Firs (Abies) are a genus of 48–55 species of evergreen conifers in the family Pinaceae. They are found through much of North and Central America, Europe, Asia, and North Africa, occurring in mountains over most of the range. Firs are most closely related to the cedars (Cedrus); Douglas-firs are not true firs, being of the genus Pseudotsuga.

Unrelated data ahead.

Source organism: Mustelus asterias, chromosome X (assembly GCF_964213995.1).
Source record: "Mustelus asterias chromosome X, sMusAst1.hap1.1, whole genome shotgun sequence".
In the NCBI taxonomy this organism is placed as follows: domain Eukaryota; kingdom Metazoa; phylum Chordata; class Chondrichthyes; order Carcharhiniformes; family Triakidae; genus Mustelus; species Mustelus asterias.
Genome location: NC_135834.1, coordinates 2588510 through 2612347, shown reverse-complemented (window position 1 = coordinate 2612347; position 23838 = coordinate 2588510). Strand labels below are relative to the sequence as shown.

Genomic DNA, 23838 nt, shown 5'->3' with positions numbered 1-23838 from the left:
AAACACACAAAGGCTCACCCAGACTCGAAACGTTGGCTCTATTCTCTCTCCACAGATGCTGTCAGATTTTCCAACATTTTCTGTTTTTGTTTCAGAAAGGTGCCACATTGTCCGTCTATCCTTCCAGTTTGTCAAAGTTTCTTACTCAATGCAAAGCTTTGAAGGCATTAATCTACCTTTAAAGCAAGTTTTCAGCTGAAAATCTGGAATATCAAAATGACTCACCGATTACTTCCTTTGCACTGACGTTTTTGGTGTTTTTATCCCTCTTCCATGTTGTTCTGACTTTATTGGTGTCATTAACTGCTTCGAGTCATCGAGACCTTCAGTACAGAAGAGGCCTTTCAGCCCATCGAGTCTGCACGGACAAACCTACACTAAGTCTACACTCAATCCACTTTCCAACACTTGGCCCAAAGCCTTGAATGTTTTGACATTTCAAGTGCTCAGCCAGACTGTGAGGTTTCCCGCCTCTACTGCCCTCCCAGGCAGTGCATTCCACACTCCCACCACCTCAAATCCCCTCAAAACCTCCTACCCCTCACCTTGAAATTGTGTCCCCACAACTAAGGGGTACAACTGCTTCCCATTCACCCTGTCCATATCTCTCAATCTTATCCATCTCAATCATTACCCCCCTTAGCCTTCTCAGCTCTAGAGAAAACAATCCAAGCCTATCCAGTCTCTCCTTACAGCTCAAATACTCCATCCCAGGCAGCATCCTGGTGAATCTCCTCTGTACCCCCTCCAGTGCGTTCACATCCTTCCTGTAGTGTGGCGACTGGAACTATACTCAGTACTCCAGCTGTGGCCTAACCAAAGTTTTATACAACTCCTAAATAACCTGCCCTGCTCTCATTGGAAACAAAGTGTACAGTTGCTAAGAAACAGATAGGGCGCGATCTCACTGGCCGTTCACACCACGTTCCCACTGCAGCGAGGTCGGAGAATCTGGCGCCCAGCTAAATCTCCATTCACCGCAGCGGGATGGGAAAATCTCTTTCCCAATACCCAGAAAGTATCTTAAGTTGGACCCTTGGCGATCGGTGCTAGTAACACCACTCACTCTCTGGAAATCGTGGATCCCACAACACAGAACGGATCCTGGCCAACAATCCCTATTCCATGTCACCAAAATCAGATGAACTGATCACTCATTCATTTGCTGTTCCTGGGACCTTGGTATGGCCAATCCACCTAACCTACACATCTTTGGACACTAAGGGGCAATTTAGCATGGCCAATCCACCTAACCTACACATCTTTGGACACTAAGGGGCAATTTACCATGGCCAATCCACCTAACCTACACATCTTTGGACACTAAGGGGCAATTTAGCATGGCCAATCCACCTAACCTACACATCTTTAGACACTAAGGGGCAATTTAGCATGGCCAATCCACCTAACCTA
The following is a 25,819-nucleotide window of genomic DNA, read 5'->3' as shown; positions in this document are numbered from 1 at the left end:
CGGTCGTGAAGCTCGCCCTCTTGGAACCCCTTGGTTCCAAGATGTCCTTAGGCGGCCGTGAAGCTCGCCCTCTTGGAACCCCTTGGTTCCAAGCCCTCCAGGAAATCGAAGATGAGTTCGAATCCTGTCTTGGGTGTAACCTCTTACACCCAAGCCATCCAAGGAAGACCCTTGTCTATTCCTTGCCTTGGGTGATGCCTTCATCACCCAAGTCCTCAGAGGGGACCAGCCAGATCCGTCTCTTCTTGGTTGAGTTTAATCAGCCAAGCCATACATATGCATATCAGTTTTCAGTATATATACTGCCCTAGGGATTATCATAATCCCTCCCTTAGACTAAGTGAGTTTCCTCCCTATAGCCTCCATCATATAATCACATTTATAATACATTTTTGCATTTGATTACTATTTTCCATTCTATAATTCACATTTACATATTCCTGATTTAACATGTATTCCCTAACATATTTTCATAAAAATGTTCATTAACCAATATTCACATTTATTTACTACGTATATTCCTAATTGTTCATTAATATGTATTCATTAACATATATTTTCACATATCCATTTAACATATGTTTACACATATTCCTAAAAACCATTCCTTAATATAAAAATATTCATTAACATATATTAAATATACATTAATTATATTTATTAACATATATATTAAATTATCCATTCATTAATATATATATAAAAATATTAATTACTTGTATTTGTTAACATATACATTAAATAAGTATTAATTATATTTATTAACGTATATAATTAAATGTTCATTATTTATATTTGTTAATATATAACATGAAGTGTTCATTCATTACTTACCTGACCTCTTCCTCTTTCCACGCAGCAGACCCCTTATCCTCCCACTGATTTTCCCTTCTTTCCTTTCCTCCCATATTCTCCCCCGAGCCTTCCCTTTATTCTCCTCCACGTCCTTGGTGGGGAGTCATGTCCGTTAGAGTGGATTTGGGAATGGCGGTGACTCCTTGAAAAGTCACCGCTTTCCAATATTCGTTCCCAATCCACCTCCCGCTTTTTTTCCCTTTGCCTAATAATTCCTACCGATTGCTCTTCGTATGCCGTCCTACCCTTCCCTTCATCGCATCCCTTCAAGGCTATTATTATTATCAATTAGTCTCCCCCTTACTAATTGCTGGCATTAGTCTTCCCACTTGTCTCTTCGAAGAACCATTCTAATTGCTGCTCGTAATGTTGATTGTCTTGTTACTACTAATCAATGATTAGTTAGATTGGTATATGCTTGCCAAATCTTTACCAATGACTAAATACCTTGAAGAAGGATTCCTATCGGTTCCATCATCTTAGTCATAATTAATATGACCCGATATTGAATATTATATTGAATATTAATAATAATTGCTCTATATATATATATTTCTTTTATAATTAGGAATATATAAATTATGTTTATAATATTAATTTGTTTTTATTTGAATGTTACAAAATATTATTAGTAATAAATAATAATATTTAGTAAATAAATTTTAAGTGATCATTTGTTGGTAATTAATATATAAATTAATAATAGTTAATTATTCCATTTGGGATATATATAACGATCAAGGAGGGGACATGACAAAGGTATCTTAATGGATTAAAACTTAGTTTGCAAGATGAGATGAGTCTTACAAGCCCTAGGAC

All are trees, reaching heights of 10–80 m (30–260 ft) tall and trunk diameters of 0.5–4 m (2–12 ft) when mature. Firs can be distinguished from other members of the pine family by their needle-like leaves, attached to the twig by a base that resembles a small suction cup; and by erect, cylindrical cones 5–25 cm (2–10 in) long that disintegrate at maturity to release the winged seeds. Identification of the species is based on the size and arrangement of the leaves, the size and shape of the cones, and whether the bract scales of the cones are long and exserted, or short and hidden inside the cone.